Toaster at Stay Gold1910 E. Cesar Chavez, www.toasterfoodtruck.wix.com/toastertrailer
Former McGuire Moorman pastry chef Hannah Love's shiny, curvy Airstream International trailer sits in Stay Gold's courtyard, serving home-style meals "just like your mamma made" to patrons of the soul/funk/blues venue. Stay Gold owners Nathan Hill (the White Horse) and Will Tanner (Hole in the Wall), old friends of Love's, gave her free rein when it came to designing the food truck's concept. Her pulled pork crunchy tacos are one of her favorite meals to make at home, so she knew they'd make the cut (they are the item that consistently sells out). The Tomato Soup Grilled Cheese tastes like it was dipped in that requisite counterpart. Pizzas, pierogis, and a "fucking delightful" baked mac and cheese round out the offerings.
Love says her relationship with Stay Gold is hardly like a landlord/tenant one and much more like a family. "It is a very mutually beneficial relationship," she says, pointing to the "guaranteed clientele" for her new and unknown restaurant. "And obviously people can stay longer if they can get food while they're drinking," she continues. "Toaster loves Stay Gold."
Arlo's at Drinks Lounge2001 E. Cesar Chavez, www.arlostruck.com
Arlo's began slinging their vegan Bac'n Cheeze Burgers and Chik'n Tacos behind Hotel Vegas in 2011. After moving a few blocks down to Cheer Up Charlies, and then following them to their current Red River digs, Arlo's launched their second truck this year, initially parking at South Austin's Radio Coffee & Beer. Radio, which serves a large, early morning crowd, wanted something a little different than vegan comfort food, and Arlo's owner Christopher Baker acknowledges their meals aren't exactly breakfast fare. Their newest truck was on the move.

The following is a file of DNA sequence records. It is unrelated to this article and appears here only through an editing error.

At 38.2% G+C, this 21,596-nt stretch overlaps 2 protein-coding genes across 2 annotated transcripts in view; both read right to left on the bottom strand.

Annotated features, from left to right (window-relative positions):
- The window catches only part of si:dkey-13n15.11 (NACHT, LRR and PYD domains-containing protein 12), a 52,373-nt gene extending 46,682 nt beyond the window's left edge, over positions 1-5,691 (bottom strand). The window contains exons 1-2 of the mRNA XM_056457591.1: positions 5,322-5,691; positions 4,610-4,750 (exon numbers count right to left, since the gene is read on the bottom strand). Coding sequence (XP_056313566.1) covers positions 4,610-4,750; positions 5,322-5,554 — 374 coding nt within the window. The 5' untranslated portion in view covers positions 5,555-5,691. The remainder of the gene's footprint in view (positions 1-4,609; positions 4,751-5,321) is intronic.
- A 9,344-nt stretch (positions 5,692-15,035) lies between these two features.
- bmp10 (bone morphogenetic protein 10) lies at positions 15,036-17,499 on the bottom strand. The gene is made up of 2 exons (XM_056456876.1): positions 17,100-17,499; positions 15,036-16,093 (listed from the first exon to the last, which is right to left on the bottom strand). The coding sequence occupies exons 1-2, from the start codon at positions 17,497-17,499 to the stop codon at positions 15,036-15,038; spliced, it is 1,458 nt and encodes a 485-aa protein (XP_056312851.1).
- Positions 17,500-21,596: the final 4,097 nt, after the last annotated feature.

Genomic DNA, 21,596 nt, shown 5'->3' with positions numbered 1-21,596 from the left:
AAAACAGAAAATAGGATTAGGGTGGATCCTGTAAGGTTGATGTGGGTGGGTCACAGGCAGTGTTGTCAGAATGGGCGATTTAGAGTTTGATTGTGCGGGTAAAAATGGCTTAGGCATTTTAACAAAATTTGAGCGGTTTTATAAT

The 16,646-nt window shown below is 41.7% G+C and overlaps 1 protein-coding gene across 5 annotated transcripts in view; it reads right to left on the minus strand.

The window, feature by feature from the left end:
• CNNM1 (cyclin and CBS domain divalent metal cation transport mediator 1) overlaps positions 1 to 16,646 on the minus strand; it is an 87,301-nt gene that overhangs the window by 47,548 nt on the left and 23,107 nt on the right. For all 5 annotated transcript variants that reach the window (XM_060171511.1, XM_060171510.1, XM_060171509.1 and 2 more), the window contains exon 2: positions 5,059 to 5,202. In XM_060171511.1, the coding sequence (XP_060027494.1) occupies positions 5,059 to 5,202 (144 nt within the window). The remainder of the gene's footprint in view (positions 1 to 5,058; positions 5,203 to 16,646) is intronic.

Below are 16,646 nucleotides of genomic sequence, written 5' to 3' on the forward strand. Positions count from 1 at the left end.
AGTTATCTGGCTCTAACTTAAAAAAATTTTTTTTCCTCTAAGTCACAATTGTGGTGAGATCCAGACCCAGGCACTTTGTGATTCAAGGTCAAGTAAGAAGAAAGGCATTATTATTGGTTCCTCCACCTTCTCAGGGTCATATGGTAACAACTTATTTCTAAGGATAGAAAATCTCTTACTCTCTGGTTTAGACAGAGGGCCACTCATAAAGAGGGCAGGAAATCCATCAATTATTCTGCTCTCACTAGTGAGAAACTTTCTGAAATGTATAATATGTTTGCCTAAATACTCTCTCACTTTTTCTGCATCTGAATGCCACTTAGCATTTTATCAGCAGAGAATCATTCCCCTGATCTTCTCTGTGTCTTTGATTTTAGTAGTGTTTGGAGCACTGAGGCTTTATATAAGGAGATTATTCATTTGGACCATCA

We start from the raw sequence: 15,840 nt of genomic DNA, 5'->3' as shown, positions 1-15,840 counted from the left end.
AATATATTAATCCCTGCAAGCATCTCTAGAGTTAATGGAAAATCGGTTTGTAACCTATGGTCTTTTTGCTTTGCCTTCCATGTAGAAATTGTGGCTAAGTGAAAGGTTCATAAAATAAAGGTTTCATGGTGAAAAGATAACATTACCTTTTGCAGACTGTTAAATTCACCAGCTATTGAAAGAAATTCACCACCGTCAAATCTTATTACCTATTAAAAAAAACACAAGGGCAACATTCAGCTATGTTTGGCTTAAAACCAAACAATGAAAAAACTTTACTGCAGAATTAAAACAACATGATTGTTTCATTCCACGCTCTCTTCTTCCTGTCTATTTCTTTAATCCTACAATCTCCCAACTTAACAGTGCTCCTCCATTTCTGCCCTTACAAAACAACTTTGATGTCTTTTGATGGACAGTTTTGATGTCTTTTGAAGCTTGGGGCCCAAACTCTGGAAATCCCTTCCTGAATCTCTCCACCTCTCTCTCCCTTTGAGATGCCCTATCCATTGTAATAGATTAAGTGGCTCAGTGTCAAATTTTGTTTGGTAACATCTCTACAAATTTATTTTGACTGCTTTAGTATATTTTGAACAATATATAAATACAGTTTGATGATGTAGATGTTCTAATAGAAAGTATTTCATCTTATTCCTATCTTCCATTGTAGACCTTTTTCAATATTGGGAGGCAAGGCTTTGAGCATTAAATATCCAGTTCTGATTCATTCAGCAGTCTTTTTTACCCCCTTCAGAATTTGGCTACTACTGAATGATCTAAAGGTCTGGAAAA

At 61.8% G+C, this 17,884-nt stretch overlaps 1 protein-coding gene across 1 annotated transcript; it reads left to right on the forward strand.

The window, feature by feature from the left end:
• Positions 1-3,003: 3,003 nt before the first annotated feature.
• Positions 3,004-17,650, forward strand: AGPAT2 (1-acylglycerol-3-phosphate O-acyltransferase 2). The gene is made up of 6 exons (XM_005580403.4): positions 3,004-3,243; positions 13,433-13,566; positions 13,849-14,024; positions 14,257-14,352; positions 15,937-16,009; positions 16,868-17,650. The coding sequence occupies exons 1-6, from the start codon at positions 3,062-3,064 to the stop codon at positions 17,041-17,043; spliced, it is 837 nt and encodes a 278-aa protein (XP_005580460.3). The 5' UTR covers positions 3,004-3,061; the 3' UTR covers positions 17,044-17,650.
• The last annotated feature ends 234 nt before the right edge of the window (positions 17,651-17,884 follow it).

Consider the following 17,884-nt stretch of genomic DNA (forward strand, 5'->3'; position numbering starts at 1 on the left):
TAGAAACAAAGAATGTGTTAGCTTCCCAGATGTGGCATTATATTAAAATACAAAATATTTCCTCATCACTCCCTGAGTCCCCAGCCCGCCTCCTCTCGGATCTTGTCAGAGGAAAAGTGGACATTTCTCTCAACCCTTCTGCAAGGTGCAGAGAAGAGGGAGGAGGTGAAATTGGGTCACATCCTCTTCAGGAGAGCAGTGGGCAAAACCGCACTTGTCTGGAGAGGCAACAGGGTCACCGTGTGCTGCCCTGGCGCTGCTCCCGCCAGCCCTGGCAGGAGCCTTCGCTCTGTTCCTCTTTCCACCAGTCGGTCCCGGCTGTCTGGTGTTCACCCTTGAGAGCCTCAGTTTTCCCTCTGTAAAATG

Arlo's general manager Ian Walling (and drummer for Riverboat Gamblers) answered Drinks owner Tim Lupa's call on social media for a food truck to operate out of the lounge's back alley. Drinks has always had a kitchen space in their building, but Lupa estimates it could cost up to $20,000 to convert it into a working kitchen. "I talked to friends of mine who own bars with kitchens, and they said that over here, I'm just gonna lose money," says Lupa. "They only break even on food, and it's just to get people in the door." In a neighborhood area without much foot traffic, Lupa decided the investment wasn't worth it. However, Lupa, who also owns the Brixton, knows the importance of a nearby food supply for his drinkers.